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-   -   Recommendations on lights for green screen work (http://www.dvinfo.net/forum/photon-management/85491-recommendations-lights-green-screen-work.html)

Amy May February 2nd, 2007 08:41 AM

Recommendations on lights for green screen work
 
I am looking to try my hand at doing some green screen work. The space I am working with is fairly small about 10' wide x 20' deep and the screen is about 8' wide'. The type of work would be tight 3/4 body shots with space mostly on one side to take advantage of the green screen options.

I already have a Rifa 55 that I planned on using to light the subject and am looking for recommendations regarding lighting the green background. Presently I am considering either 2 Pros or 2 Omnis. What do you guys think would be better for this situation? Thanks in advance for your input.

Jaron Berman February 2nd, 2007 10:49 AM

If you want to use tungsten, Lowel makes lights almost specifically for that purpose - the Totas. If you look in their instruction manuals, you'll see the configuration for "cyc" use. You can almost perfectly light that size screen with 2 totas. Cheapest, easiest way to get what you want. Just make sure you lamp everything down as much as possible, or that room will get HOT!

Place them about 10' from the screen, level with the top of the screen, and horizontally space them so their centers fall just outside the thirds of the screen. Aim them to point at the bottom edge of the screen, and close the bottom reflector until the light basically stops there. Open the top reflector entirely. If you mount them to the ceiling, don't forget to put some cinefoil above, or you could get a VERY hot ceiling. That's basically it though, and if you meter things out, you'll find that the entire screen is within 1/3 of a stop of everywhere else.

Or if you have money to burn, Kino makes specialty green tubes for this purpose. Either way, it'll work.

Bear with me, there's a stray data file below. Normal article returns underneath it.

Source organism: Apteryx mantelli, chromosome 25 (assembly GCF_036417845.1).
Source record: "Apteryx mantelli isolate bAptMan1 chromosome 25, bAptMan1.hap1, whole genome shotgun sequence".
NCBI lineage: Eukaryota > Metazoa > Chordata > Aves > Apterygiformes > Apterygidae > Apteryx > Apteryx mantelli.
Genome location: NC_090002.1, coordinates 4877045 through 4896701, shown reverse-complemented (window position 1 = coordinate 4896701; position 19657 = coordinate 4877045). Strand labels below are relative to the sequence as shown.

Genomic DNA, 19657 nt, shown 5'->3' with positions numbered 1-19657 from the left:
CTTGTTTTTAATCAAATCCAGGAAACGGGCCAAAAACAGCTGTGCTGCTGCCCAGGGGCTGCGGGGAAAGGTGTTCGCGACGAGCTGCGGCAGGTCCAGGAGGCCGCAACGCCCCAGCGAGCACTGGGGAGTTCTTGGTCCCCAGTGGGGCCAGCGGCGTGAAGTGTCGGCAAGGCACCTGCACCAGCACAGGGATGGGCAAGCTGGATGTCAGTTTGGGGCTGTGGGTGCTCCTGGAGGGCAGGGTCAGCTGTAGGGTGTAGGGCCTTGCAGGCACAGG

Bill Pryor February 2nd, 2007 10:58 AM

The Totas are good for this. Use 500 watt lamps and buy the gel holders because you probably will need to diffuse them with your limited space. Also a roll of black wrap to keep the light from spilling onto your subject.

However, the Omnis would be a better purchase because they're a lot more useful for other shooting you might do and easier to deal with. If you use light diffusion gels on them, they'll spread out wide and even enough to do the same thing.

The Rifa is nice for keying the subject, and you can probably use a reflector for fill, but you'll need a backlight too, and the Pro would be great for that.

Amy May February 2nd, 2007 01:42 PM

Thanks
 
Thank you both for your feedback, I think I know which way to go now and the light diffusion gels are a great tip. Cheers!

John Jackman February 2nd, 2007 09:29 PM

You will indeed need to use some diffusion on them, Totas have a hot spot without.

Paul Gale February 13th, 2007 02:57 AM

Can I ask a question re the Totas (sorry if I'm hi-jacking!)...

I've done a bit of predominantly green screen work using two Totas. But with my inexperience I set them at the sides of the screen on stands with the Tota horizontal and some diffusion in a filter holder. This still gave hot spots on the screen.

So, if I mount them up high like suggested, will this help eliminate the hot spots? (because of the reflector design)

I was also using 800W lamps (UK 240V). AFAIK, Lowel only do an 800W lamp for 240V. I did find the background too hot (light wise). I have got some cheap 500W lamps (designed for security lighting) that I've also tried but not sure if these are a good idea or not? Should I be using an ND/diffusion filter or scrim maybe instead?

How do you mount the Tota's up high - two stands and a bar of some kind - I don't have anything like that (yet).

The last question, and maybe the trickiest - I've also done full length chroma key with some success but lighting the floor and areas around legs/feet was a nightmare and needed a lot of attention in post. How would you effectively light (or not) this area using the kit mentioned?

Thanks,

Paul.


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